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Kids with dyslexia struggle with Phonemic Awareness. But what does that mean?
Phonemic Awareness Skills
Kids who are strong in Phonemic Awareness are kids that are able to segment, blend, delete, and rhyme!
Segmenting means taking a word and breaking into individual sounds. Example: you tell your kid, “Cat” and they are able to tell you: “/k/ /a/ /t/”. This is all by sound! No looking at words, using letter tiles, or writing anything down!
Blending means taking individual sounds and turning them into a smooth word. Now you’re reversing the task for your kid. You say something like “/k/ /a/ /t/” and they can say, “cat!” Again, this is all by sound, not reading the letters for help.
Deleting means taking one sound out of a word. You might ask your child, “Say ‘cat’ without saying /k/” and they have to be able to say: “at”. (Again- no letters! No pictures, all just by sound.)
And rhyming, of course, is deleting the initial sound(s) and replacing it with (a) new initial sound(s). “What rhymes with cat?” “bat, fat, hat, rat, mat, sat, that, flat…”
Bonus- pig latin! This is a manipulation of a word, removing the initial consonant sound(s) (if there are any), moving that sound to the end of the word, and adding “-ay” to the end of the word. “Cat” becomes “atkay”. “I can speak pig latin” becomes “Iay ankay eakspay igpay atinlay.”
Why it matters
Phonemic Awareness leads to the ability to read and spell unknown words. This allows individuals to independently read increasingly complex texts and write about what they are spelling.
Some kids with dyslexia, or with insufficient phonemic awareness and phonics instruction, become great sight readers. They memorize how to say a word very well and are able to progress with grade-level reading ability. However, as words become increasingly complex, and as they are presented with less and less auditory input for what they are reading (fewer read alouds!), they are going to start to really struggle to know what they are reading.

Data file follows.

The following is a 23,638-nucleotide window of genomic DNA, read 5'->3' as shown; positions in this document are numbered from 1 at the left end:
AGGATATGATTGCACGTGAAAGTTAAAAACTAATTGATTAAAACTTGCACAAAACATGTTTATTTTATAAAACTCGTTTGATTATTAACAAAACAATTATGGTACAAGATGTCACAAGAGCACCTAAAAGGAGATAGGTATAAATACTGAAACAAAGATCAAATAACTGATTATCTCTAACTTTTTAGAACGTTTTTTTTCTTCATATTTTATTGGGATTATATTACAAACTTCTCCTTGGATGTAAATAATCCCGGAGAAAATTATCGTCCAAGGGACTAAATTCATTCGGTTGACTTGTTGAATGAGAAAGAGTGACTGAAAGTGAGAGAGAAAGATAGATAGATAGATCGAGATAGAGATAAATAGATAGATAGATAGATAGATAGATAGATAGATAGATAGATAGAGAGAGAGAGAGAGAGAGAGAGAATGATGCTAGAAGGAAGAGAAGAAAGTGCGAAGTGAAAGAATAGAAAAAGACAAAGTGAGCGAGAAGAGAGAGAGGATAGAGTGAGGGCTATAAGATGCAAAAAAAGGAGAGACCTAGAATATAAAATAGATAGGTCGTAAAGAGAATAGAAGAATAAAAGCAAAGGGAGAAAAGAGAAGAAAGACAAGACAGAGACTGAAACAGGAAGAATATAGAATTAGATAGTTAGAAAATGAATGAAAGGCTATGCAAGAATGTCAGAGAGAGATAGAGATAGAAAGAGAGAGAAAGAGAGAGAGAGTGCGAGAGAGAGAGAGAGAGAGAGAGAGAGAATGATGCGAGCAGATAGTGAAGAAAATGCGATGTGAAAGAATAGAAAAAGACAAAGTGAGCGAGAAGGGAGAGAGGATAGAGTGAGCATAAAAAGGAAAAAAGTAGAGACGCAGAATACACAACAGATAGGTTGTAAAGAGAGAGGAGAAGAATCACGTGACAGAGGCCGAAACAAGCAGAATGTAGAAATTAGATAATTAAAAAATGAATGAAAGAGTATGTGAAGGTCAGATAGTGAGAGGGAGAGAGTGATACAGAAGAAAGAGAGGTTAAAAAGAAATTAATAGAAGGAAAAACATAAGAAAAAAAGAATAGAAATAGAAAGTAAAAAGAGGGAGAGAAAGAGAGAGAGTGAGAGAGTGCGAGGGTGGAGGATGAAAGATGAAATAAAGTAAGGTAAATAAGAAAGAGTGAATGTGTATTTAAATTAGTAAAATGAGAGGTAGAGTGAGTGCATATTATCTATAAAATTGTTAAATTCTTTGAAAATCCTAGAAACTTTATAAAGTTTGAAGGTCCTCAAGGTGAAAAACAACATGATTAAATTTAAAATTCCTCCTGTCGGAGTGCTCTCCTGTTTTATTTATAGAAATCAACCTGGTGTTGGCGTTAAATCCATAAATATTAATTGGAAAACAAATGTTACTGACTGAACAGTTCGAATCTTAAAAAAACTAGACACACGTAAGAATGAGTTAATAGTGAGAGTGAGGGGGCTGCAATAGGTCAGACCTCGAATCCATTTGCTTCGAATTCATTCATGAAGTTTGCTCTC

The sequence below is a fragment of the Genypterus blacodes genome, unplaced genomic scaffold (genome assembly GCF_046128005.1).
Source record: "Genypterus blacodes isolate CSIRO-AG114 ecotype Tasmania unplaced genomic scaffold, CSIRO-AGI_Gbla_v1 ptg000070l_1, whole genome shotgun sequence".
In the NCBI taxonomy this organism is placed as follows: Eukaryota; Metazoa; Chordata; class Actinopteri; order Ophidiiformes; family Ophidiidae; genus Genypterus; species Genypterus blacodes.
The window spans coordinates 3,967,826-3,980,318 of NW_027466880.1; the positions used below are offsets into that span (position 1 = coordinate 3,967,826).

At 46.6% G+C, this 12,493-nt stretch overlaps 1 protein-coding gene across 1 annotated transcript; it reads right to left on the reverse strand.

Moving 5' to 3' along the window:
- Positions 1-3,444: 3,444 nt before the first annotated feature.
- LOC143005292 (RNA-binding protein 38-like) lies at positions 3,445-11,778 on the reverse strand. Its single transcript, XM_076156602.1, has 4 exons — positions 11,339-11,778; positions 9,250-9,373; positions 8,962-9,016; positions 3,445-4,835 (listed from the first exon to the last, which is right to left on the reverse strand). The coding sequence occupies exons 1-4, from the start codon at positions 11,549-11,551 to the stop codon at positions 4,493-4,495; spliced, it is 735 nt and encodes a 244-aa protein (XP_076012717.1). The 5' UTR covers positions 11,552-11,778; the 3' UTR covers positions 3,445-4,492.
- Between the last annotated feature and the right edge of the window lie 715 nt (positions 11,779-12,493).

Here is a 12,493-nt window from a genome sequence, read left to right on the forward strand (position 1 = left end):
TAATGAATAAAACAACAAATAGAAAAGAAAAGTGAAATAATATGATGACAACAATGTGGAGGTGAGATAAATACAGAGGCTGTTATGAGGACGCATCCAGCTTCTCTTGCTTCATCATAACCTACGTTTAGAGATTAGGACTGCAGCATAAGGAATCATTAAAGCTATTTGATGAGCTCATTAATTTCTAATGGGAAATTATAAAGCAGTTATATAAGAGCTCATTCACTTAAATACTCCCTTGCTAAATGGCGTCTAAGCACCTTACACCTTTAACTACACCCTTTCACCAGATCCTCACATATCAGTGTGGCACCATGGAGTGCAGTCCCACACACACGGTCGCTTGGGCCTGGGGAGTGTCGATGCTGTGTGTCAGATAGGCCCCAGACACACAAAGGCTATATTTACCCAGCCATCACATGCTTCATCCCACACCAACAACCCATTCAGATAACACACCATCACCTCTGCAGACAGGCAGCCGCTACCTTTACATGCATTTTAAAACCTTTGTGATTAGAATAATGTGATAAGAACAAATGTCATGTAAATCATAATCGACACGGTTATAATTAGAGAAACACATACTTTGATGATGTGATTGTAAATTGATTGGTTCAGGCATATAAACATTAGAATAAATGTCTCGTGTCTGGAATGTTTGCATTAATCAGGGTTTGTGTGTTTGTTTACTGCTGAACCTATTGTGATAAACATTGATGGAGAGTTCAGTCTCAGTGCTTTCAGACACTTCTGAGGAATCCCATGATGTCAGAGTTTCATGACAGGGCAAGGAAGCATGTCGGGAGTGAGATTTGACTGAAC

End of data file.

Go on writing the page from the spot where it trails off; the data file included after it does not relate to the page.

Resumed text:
Phonemic Awareness is hindered by dyslexia
Phonological Processing is necessary for Phonemic awareness and kids with dyslexia have a phonological processing deficit. Therefore, phonemic awareness is unlikely to develop easily in a child with dyslexia.
For more on Phonological Processing check out: A Brief Overview of Learning Disabilities and Dyslexia: What Too Many People Misunderstand.
What do we do about it?
What can we do to support phonemic awareness development in those with dyslexia?
Developing phonemic awareness in a child with dyslexia is a worthwhile endeavor, allowing them to be more successful in their reading and spelling! However, it isn’t easy. It requires specific, structured, intentional instruction over many months, or even years.
One of the most strongly recommended types of programs for those with dyslexia is Orton-Gillingham based strategies. These can get pricey. They are well-developed and worth the cost for those who can afford it and want a specialized tutor or want a ready-made program.
But you can also implement all of these strategies for free yourself!
Step 1: Start by dragging out a word until your child can hear each sound. Example: saying “Caaaaat!” while also moving your hand across their visual field (in front of them) to help them notice when one sound is changing into another.
Step 2: Next you want your child to be able to delete one of the sounds after they’ve said all of the sounds.
Step 3: Trade a sound: “Say ‘fip’. Say all of the sounds in ‘fip’. Say /d/ instead of /f/ Now what is the word? (dip)”
Step 4: Notice when and how a nonsense word changes
Step 5: Rhyming the words.
When they’ve mastered one level, repeat the above, getting progressively more complex (slowly!) General progression (C= consonant sound; V= vowel):
If step 1 above does not work for your kid, try Step 0!
Step 0: break compound words into the component words. (pancake is made up of pan and cake!)
For some kids: even those start points are too difficult. They need to start by feeling the sound of a letter in their mouths. You want them to feel what each sound feels like in their mouth. You want them to notice whether or not the voice box is on, what is happening with the tongue, teeth, and the lips.
As you implement these strategies, I encourage you to make it fun and enjoyable, but please DO NOT use rewards or punishments or bribes! (For more on that, check out last week’s blog/podcast on Motivation Killers!)
Phonemic Awareness is important, but is difficult for those with dyslexia. A systematic intervention is necessary to truly meet the needs of those with dyslexia.